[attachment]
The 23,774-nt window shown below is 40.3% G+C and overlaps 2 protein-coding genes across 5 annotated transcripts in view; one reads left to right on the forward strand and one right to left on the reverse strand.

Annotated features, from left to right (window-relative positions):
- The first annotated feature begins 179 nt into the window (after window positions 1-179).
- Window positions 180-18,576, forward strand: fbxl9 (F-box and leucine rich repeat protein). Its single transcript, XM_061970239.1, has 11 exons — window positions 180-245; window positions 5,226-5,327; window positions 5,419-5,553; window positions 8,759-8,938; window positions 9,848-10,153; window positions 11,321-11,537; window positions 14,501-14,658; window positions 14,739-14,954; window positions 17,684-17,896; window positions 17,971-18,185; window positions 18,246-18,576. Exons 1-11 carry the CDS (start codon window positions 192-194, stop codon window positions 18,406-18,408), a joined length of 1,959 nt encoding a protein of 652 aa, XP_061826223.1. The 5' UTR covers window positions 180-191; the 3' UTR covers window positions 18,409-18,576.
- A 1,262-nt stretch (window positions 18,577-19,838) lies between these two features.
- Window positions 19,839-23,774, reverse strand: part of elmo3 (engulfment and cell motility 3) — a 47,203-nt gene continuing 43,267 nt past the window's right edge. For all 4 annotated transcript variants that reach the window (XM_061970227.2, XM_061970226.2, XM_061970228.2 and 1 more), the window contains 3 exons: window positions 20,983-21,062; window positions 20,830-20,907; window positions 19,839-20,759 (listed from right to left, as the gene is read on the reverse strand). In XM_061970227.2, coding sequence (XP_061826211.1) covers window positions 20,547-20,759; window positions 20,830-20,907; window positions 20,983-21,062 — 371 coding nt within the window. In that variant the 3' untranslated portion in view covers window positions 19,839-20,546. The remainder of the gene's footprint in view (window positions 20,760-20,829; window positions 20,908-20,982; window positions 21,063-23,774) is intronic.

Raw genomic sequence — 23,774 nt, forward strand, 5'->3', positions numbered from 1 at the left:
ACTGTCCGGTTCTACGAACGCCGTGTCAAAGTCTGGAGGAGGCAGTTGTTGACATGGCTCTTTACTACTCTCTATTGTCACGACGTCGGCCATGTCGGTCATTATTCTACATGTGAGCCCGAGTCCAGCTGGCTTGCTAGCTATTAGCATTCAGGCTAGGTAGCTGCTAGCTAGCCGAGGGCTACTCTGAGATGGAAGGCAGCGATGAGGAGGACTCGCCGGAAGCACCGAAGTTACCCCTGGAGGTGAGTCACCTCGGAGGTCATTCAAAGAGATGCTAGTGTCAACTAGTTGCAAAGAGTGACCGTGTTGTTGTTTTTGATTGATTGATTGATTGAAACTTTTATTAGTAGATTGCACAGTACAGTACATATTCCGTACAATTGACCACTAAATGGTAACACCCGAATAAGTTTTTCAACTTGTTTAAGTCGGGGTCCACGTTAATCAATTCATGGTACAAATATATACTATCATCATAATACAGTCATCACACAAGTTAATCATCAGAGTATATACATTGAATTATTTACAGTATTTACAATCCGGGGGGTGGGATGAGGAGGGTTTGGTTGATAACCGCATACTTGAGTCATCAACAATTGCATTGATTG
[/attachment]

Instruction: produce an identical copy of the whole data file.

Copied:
The 23,774-nt window shown below is 40.3% G+C and overlaps 2 protein-coding genes across 5 annotated transcripts in view; one reads left to right on the forward strand and one right to left on the reverse strand.

Annotated features, from left to right (window-relative positions):
- The first annotated feature begins 179 nt into the window (after window positions 1-179).
- Window positions 180-18,576, forward strand: fbxl9 (F-box and leucine rich repeat protein). Its single transcript, XM_061970239.1, has 11 exons — window positions 180-245; window positions 5,226-5,327; window positions 5,419-5,553; window positions 8,759-8,938; window positions 9,848-10,153; window positions 11,321-11,537; window positions 14,501-14,658; window positions 14,739-14,954; window positions 17,684-17,896; window positions 17,971-18,185; window positions 18,246-18,576. Exons 1-11 carry the CDS (start codon window positions 192-194, stop codon window positions 18,406-18,408), a joined length of 1,959 nt encoding a protein of 652 aa, XP_061826223.1. The 5' UTR covers window positions 180-191; the 3' UTR covers window positions 18,409-18,576.
- A 1,262-nt stretch (window positions 18,577-19,838) lies between these two features.
- Window positions 19,839-23,774, reverse strand: part of elmo3 (engulfment and cell motility 3) — a 47,203-nt gene continuing 43,267 nt past the window's right edge. For all 4 annotated transcript variants that reach the window (XM_061970227.2, XM_061970226.2, XM_061970228.2 and 1 more), the window contains 3 exons: window positions 20,983-21,062; window positions 20,830-20,907; window positions 19,839-20,759 (listed from right to left, as the gene is read on the reverse strand). In XM_061970227.2, coding sequence (XP_061826211.1) covers window positions 20,547-20,759; window positions 20,830-20,907; window positions 20,983-21,062 — 371 coding nt within the window. In that variant the 3' untranslated portion in view covers window positions 19,839-20,546. The remainder of the gene's footprint in view (window positions 20,760-20,829; window positions 20,908-20,982; window positions 21,063-23,774) is intronic.

Raw genomic sequence — 23,774 nt, forward strand, 5'->3', positions numbered from 1 at the left:
ACTGTCCGGTTCTACGAACGCCGTGTCAAAGTCTGGAGGAGGCAGTTGTTGACATGGCTCTTTACTACTCTCTATTGTCACGACGTCGGCCATGTCGGTCATTATTCTACATGTGAGCCCGAGTCCAGCTGGCTTGCTAGCTATTAGCATTCAGGCTAGGTAGCTGCTAGCTAGCCGAGGGCTACTCTGAGATGGAAGGCAGCGATGAGGAGGACTCGCCGGAAGCACCGAAGTTACCCCTGGAGGTGAGTCACCTCGGAGGTCATTCAAAGAGATGCTAGTGTCAACTAGTTGCAAAGAGTGACCGTGTTGTTGTTTTTGATTGATTGATTGATTGAAACTTTTATTAGTAGATTGCACAGTACAGTACATATTCCGTACAATTGACCACTAAATGGTAACACCCGAATAAGTTTTTCAACTTGTTTAAGTCGGGGTCCACGTTAATCAATTCATGGTACAAATATATACTATCATCATAATACAGTCATCACACAAGTTAATCATCAGAGTATATACATTGAATTATTTACAGTATTTACAATCCGGGGGGTGGGATGAGGAGGGTTTGGTTGATAACCGCATACTTGAGTCATCAACAATTGCATTGATTG